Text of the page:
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Hong Kong, Singapore, UAE Firms Hit With US Iran Oil Sanctions

Four Chinese companies based in Hong Kong, plus one in Singapore and one in the UAE have been targeted by a third round of US sanctions against firms trading in Iranian oil

The US has imposed sanctions on six companies allegedly dealing in Iranian oil.
Four companies in Hong Kong, plus one in Singapore and another in the UAE have been hit in the latest round of Iran oil sanctions imposed by the US. File image from March 25, 2022 by Dado Ruvic, Reuters.


The United States announced new sanctions on Monday imposed on companies in Hong Kong, Singapore and the United Arab Emirates (UAE) for selling Iranian oil and petrochemical products to East Asia.

The move by the US Treasury and State Department aims to raise pressure on Tehran to end its nuclear programme.

A total of six companies were targeted – four based in Hong Kong, one in Singapore, and one in the UAE – in actions that were announced in separate statements.

The Treasury accused Persian Gulf Petrochemical Industry Commercial Co (PGPICC), one of Iran’s largest petrochemical brokers, of using the firms to facilitate the sale of Iranian petroleum and petrochemical products to East Asia.

The Treasury targeted UAE-based Blue Cactus Heavy Equipment and Machinery Spare Parts Trading, which it said helped sell millions of dollars of Iranian-origin petroleum products to Hong Kong-based Triliance Petrochemical, which has previously been sanctioned by the United States.

It also targeted Hong Kong-based Farwell Canyon HK Ltd and Shekufei International Trading Co, Limited for facilitating such sales for onward shipment to buyers in East Asia.

The Treasury accused PGPICC of using the firms’ bank accounts, along with those of Hong Kong and Malaysia-based PZNFR Trading Ltd, to collect millions of dollars in proceeds.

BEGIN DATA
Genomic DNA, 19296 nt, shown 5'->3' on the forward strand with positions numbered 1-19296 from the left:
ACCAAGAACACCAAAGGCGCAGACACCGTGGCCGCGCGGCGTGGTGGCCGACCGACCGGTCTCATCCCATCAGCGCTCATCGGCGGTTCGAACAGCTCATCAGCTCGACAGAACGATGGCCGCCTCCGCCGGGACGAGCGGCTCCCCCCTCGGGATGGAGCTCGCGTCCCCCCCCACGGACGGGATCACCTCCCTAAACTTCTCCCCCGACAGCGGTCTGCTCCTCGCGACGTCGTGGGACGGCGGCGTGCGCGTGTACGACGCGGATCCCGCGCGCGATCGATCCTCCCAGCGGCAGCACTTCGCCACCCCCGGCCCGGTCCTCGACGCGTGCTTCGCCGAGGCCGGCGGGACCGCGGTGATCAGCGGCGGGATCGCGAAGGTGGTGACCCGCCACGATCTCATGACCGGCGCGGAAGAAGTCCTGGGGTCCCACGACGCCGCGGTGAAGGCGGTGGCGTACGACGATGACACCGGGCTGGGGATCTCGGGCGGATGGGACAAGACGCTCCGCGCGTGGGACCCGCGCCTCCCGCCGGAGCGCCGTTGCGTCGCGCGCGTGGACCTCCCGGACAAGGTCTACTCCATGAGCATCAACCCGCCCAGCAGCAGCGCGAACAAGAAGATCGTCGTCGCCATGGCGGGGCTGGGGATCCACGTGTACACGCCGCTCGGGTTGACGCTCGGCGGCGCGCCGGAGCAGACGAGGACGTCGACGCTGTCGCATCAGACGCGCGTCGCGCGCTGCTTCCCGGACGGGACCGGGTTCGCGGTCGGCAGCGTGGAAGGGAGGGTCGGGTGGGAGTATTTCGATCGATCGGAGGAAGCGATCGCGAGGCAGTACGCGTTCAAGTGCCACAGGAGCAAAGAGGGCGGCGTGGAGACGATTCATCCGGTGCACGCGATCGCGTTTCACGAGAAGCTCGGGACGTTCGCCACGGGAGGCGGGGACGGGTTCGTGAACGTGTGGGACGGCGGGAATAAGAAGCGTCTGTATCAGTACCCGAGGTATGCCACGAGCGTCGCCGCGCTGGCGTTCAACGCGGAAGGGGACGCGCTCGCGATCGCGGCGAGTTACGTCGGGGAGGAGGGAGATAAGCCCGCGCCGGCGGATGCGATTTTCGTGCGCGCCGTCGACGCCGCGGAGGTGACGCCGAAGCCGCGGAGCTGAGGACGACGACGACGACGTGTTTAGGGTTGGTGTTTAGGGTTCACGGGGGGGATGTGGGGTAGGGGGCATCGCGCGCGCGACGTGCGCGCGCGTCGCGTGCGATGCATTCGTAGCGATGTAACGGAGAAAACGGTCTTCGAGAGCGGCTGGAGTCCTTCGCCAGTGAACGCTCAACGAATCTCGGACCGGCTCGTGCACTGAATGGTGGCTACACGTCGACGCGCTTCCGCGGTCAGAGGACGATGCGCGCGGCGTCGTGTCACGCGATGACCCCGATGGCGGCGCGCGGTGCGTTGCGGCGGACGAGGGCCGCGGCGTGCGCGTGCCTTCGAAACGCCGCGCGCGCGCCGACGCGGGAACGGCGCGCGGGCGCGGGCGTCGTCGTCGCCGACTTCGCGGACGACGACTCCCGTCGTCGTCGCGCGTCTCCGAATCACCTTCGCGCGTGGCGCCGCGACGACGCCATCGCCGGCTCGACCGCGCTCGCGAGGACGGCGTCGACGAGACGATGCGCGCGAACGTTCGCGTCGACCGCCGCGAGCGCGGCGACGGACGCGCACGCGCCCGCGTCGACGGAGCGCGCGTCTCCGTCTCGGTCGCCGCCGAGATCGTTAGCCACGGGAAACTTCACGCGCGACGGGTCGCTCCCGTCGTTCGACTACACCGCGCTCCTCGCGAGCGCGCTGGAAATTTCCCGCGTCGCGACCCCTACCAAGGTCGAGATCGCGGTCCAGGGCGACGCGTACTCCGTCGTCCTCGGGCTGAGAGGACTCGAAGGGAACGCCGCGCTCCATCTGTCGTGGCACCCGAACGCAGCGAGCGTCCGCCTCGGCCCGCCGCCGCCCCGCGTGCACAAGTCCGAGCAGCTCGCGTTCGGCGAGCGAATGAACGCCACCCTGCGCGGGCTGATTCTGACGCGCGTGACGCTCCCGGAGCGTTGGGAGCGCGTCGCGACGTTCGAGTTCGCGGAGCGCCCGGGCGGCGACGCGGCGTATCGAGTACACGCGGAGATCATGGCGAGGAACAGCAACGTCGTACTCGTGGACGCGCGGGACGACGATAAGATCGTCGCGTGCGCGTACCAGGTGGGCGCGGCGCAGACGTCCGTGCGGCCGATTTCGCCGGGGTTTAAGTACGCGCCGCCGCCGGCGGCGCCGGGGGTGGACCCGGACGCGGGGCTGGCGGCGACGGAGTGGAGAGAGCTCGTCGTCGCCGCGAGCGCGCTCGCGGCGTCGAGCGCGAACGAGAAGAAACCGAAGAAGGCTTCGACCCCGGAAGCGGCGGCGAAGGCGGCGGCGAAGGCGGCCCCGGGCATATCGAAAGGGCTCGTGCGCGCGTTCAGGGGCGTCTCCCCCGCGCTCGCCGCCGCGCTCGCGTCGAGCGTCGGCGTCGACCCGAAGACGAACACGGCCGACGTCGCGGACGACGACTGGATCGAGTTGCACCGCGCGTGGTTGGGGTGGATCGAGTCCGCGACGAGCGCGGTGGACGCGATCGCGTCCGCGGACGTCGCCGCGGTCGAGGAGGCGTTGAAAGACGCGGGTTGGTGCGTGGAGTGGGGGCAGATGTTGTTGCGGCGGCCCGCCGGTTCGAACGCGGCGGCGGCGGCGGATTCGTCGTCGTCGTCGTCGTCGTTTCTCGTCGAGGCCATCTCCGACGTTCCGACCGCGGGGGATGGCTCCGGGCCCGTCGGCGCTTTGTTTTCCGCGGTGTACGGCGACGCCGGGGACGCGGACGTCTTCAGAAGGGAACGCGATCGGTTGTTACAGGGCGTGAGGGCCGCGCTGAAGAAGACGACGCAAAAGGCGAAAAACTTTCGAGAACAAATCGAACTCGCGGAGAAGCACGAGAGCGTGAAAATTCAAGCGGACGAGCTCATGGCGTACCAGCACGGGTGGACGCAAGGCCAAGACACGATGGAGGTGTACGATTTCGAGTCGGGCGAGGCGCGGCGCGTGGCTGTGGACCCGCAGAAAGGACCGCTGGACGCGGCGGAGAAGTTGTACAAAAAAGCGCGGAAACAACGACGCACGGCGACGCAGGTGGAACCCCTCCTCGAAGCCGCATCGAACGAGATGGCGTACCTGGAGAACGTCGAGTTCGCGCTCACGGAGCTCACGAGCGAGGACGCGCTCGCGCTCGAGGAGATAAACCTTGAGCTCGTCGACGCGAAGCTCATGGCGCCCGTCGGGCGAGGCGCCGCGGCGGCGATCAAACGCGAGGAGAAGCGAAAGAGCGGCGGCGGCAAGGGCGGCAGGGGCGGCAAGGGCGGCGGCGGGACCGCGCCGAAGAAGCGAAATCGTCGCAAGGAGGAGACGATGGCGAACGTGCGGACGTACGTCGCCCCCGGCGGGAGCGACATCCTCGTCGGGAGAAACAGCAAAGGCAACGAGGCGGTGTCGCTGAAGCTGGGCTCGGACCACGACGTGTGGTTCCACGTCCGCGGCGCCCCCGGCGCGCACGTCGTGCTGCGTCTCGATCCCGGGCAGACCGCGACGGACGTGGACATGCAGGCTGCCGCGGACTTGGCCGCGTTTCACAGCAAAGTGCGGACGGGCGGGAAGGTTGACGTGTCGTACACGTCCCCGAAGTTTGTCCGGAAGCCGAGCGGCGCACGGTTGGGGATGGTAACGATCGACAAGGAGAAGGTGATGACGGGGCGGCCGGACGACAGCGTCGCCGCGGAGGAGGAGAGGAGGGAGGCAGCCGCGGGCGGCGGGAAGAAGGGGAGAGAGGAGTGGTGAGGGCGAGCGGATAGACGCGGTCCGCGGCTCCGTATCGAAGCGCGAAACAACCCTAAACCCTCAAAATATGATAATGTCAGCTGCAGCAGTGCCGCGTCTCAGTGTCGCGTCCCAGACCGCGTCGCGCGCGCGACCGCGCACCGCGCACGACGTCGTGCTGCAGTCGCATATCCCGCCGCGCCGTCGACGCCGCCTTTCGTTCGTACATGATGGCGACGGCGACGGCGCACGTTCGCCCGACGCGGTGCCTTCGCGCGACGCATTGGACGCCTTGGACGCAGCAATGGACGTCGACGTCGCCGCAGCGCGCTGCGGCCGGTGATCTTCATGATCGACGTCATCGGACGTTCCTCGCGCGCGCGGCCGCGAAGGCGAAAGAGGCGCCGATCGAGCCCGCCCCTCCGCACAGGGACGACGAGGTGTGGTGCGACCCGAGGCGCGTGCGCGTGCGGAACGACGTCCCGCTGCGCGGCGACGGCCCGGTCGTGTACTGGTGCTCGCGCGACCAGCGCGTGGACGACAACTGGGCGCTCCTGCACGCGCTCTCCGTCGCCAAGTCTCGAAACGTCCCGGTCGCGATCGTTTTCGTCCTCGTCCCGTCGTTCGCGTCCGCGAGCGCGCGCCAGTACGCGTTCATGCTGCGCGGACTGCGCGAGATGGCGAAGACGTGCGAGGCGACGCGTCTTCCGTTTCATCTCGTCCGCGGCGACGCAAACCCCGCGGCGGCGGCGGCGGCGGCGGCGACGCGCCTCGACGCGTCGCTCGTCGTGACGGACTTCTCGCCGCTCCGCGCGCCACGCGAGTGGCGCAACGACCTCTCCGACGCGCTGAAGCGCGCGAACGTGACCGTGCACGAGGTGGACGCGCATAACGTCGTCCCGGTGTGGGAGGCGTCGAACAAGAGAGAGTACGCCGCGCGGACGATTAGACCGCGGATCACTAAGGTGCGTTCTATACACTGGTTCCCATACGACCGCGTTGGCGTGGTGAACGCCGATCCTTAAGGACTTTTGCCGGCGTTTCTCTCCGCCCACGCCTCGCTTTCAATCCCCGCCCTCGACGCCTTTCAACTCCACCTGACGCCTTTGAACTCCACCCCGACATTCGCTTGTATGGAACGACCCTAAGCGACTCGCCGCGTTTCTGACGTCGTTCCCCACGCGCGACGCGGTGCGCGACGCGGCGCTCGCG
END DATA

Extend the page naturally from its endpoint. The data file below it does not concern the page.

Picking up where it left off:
Separately, the State Department sanctioned Singapore-based Pioneer Ship Management for allegedly managing a vessel that carried Iranian petroleum products and Hong Kong-based Golden Warrior Shipping, for alleged transactions related to Iranian oil and petroleum products.

The actions freeze US-based assets and generally bar Americans from dealing with them. Others that engage in certain transactions with the targeted firms also risk being sanctioned.


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Third Round of Iran Sanctions

The steps represent the third round of US Iran-related sanctions against Chinese firms in the last two months.

Since taking office in 2021, US President Joe Biden has been loath to sanction Chinese entities engaged in oil trade with Iran due to hopes of securing an agreement to revive the 2015 Iran nuclear deal.

Efforts to resurrect the deal – under which Iran had curbed its nuclear programme in exchange for relief from US and other sanctions – have so far failed, leading Washington to look for other ways to increase pressure on Tehran.

“The United States continues to pursue the path of diplomacy to achieve a mutual return to full implementation of the Joint Comprehensive Plan of Action,” the Treasury’s Under Secretary for Terrorism and Financial Intelligence, Brian Nelson, said in the statement, referring to the 2015 deal by its formal name.

“Until such time as Iran is ready to return to full implementation of its commitments, we will continue to enforce sanctions on the illicit sale of Iranian petroleum and petrochemicals.”

Reacting to the new sanctions, Iran’s Foreign Ministry spokesperson Nasser Kanaani said in a statement that Iran will respond “decisively and firmly” to the White House’s continuation of sanctions.


  • Reuters with additional editing by Jim Pollard





Jim Pollard

Jim Pollard is an Australian journalist based in Thailand since 1999. He worked for News Ltd papers in Sydney, Perth, London and Melbourne before travelling through SE Asia in the late 90s. He was a senior editor at The Nation for 17+ years.


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